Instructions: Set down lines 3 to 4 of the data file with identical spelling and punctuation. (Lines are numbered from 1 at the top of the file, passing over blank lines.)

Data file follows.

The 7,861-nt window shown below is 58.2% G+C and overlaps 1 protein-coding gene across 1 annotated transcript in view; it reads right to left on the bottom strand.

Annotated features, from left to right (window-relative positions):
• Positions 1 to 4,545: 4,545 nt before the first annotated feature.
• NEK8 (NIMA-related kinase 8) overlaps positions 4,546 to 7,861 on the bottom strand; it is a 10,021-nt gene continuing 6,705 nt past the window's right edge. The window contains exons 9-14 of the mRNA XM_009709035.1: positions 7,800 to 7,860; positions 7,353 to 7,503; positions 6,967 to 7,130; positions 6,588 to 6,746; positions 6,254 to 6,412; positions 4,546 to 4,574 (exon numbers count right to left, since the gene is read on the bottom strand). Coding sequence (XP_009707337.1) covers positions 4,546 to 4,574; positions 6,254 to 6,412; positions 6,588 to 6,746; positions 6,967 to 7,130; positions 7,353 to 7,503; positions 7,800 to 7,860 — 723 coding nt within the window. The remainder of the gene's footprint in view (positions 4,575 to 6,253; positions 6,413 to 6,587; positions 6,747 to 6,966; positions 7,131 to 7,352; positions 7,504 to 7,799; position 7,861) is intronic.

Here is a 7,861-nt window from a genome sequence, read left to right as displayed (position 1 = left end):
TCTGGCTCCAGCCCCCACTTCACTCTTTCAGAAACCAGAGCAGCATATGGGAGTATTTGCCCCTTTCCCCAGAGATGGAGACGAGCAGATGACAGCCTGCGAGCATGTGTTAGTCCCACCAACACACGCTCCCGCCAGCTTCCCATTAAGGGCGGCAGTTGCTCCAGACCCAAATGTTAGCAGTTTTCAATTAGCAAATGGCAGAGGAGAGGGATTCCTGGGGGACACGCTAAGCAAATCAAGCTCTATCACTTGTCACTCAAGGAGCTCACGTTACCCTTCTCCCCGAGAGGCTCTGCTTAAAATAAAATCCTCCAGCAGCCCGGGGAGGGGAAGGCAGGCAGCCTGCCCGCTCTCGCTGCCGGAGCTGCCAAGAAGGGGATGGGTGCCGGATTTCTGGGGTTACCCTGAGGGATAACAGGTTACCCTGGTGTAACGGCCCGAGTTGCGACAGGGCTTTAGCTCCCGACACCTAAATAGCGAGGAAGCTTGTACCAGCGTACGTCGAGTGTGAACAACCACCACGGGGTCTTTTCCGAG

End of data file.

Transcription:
• Positions 1 to 4,545: 4,545 nt before the first annotated feature.
• NEK8 (NIMA-related kinase 8) overlaps positions 4,546 to 7,861 on the bottom strand; it is a 10,021-nt gene continuing 6,705 nt past the window's right edge. The window contains exons 9-14 of the mRNA XM_009709035.1: positions 7,800 to 7,860; positions 7,353 to 7,503; positions 6,967 to 7,130; positions 6,588 to 6,746; positions 6,254 to 6,412; positions 4,546 to 4,574 (exon numbers count right to left, since the gene is read on the bottom strand). Coding sequence (XP_009707337.1) covers positions 4,546 to 4,574; positions 6,254 to 6,412; positions 6,588 to 6,746; positions 6,967 to 7,130; positions 7,353 to 7,503; positions 7,800 to 7,860 — 723 coding nt within the window. The remainder of the gene's footprint in view (positions 4,575 to 6,253; positions 6,413 to 6,587; positions 6,747 to 6,966; positions 7,131 to 7,352; positions 7,504 to 7,799; position 7,861) is intronic.